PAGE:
In 1963, from the Birmingham Jail, Dr. Martin Luther King, Jr. wrote: “We are caught in an inescapable network of mutuality, tied in a single garment of destiny. Whatever affects one directly, affects all indirectly.”
I’m sure it was not a coincidence that these words of Dr. King, “What affects one…affects all”, were on the cover of the program from the YMCA of Metropolitan Milwaukee’s 27th Annual Dr. Martin Luther King, Jr. Celebration that Todd texted me a picture of this morning. Who doesn’t need to be reminded daily of their importance?
On days like today, I wish I were a journalist and could write a good news story.
But I am just a girl with a pen. Never does a day go by that I don’t spend a good part of it noticing the shadow my hand creates on my paper, right thumb and forefinger resting on my sharpie roller 0.5 as it glides across the page. I used to use nothing but #2 0.9mm retractable pencils but that got messy and took more effort. My hands hurt, so the lighter I have to press the better. But I digress. See? That’s why I’m not a journalist.
How I, overall, reacted to the situation we found ourselves in this morning was directly related to the fact that it’s Martin Luther King Day.
My chair sits in front of our front window, an old floor lamp from the cabin sits to my right, hence the shadows on my paper.
I’m well aware of the action on the street. Sometimes I feel a little like “Millie” the nosy neighbor on some sitcom? we watched as kids, who was always peering out the window and telling her husband “Herb”? what was going on next door.
But that’s not me, I sit facing away from the window. Anyone who looks in will (usually) see the back of my head. But still, I notice the cars parked that keep accumulating on the street on our end of the block and in front of our house. We have two VRBOS across from us now. They keep accumulating too. If I play Millie, I can see right into their windows. But I don’t play Millie. Honestly.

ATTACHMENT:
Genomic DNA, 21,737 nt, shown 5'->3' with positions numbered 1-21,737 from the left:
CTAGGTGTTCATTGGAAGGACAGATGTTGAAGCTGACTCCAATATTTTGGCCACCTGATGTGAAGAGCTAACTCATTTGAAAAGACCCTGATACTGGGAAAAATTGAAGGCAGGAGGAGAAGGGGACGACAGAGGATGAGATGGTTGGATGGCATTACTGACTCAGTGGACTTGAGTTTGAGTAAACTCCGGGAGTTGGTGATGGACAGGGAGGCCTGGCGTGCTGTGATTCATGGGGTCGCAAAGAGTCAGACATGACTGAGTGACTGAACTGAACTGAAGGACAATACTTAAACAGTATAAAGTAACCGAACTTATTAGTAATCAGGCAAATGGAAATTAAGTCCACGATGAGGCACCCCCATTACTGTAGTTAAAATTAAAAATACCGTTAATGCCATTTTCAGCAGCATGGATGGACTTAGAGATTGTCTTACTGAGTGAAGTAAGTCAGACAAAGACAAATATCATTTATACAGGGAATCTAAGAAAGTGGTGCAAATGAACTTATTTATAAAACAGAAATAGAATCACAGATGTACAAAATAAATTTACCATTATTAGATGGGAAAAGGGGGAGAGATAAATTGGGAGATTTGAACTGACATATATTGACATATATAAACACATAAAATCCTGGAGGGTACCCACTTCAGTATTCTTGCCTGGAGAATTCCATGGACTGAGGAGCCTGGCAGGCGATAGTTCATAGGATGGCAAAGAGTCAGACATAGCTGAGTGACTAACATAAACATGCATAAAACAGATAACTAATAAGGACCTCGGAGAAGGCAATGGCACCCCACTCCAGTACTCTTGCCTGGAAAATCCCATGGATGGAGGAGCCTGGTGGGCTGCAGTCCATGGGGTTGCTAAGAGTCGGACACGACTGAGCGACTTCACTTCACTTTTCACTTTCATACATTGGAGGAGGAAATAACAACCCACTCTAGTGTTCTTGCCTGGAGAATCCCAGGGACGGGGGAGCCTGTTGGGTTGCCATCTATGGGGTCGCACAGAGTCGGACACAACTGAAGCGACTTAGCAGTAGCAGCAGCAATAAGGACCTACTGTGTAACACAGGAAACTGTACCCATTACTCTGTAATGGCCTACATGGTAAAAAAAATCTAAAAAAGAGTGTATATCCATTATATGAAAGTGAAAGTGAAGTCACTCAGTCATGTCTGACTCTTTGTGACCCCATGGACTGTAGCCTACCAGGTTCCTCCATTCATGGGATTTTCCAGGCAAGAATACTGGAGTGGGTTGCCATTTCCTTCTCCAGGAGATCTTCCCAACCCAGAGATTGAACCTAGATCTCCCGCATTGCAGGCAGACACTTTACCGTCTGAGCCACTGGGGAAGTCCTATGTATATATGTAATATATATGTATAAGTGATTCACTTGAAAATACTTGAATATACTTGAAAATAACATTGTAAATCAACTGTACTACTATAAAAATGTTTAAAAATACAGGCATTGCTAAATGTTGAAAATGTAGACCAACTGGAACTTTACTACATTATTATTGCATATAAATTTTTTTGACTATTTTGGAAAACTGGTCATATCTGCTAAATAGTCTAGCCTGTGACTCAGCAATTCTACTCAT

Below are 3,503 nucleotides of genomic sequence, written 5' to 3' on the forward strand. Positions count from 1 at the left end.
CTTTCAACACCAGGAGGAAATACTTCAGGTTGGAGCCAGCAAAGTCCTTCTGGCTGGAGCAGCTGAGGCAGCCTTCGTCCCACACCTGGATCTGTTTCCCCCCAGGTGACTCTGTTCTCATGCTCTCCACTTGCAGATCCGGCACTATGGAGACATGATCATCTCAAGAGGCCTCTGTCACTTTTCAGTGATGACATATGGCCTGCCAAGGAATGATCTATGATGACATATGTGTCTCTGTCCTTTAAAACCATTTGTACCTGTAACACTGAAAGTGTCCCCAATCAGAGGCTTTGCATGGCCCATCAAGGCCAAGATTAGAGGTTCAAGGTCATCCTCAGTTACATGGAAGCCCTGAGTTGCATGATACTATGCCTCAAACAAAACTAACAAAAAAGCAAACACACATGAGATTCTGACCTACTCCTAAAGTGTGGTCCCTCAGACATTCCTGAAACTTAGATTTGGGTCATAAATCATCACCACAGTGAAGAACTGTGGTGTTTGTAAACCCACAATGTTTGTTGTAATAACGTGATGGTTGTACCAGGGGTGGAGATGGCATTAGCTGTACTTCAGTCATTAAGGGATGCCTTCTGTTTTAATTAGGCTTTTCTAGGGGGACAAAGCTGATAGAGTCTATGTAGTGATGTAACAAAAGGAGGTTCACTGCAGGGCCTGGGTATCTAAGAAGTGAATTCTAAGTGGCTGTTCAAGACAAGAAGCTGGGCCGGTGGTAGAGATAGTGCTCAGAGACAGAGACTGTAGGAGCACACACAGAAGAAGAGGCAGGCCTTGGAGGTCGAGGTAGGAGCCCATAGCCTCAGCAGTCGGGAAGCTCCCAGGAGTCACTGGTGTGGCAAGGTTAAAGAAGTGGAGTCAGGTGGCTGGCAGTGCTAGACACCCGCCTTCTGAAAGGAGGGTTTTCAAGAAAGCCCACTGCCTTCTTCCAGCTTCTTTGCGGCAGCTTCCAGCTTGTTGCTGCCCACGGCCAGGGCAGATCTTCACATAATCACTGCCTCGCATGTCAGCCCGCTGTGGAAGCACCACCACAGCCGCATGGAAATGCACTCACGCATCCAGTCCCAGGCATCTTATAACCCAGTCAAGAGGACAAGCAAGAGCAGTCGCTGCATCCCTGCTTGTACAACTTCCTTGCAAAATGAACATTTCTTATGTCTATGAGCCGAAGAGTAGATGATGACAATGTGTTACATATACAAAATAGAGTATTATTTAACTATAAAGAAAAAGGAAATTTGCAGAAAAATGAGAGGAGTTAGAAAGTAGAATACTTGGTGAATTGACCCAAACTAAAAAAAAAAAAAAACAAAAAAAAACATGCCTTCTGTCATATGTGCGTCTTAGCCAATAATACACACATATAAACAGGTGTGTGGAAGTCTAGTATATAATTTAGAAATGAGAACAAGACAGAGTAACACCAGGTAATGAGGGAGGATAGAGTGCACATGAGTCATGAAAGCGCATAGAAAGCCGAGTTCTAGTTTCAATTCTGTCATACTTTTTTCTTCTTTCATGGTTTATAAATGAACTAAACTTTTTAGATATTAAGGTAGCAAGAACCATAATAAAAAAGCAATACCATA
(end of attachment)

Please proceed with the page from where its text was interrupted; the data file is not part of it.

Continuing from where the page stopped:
Our very kind neighbors who planted beautiful flowers all around the house directly across from us were kicked out at the end of their lease so that the new owner, a woman attorney (not that I have anything against attorneys), could rent out the duplex weekly or weekendly, as the case may be and pack it full, the more the merrier, with non family members. Ditto for the owner next store just north. Of course we know why. Everyone has to make a living, right?
So the neighborhood is going to pot, as my mom would say. Who cares if the tenants party all night, hang out on the porch drinking and talking loudly. It’s no concern to the owners. This past summer we had fire trucks show up with flashing lights, sirens and paramedics at 1:00 A.M. This morning, Todd had to be at the Celebration at 7:00 and someone parked their car in front of our driveway.
Todd wrote to the Manager of the VRBO who was kind enough to give us his card after the fire truck fiasco which happened to be the very first VRBO renter, but nada, nothing, not a peep.
“There oughta be a law,” I said coming in the front door with Fannie who literally ran the entire walk in her new snow boots. It’s cold.
“The engine is running in the car in front of the car blocking our driveway,” I continued, “and I nicely tapped on the very tinted driver’s window that I could see absolutely nothing through, to check if perhaps they might be able to help. But nothing. Nada.” Not a peep out of that car with the engine warming. “I did get an eery feeling though that if I were to knock harder, the window could roll down with a gun pointing in my face. So I didn’t knock harder.”
“That was wise,” Todd said.
And there are more VRBOS happening all around us. Do they help the economy? Is there a better way? Because they’re hurting our neighborhoods. Everything has a price. Right? Todd says the Aldermen hope to do something about it after the next election.
For all I know, you may support VRBOS taking over our neighborhoods, but that’s just it, they are taking over our neighborhoods and creating as much lack of relationship building as social media. I think there oughta be a law, but I’m just a girl with a pen.
As for me and my house, we join in celebrating the life and work of this noble man, prominent leader, Baptist minister, politician, philosopher, Civil Rights activist, Dr. Martin Luther King who also said, “Hate is too great a burden to bear, I have decided to love.”
And with reading his words, my aggravation fell like scales. That’s the thing about love. What compares? What outlasts it? Choosing anything but love is a great burden.
Photo credits: Joshua Rawson-Harris, globe; stack of good books, Tim Wildsmith, Unsplash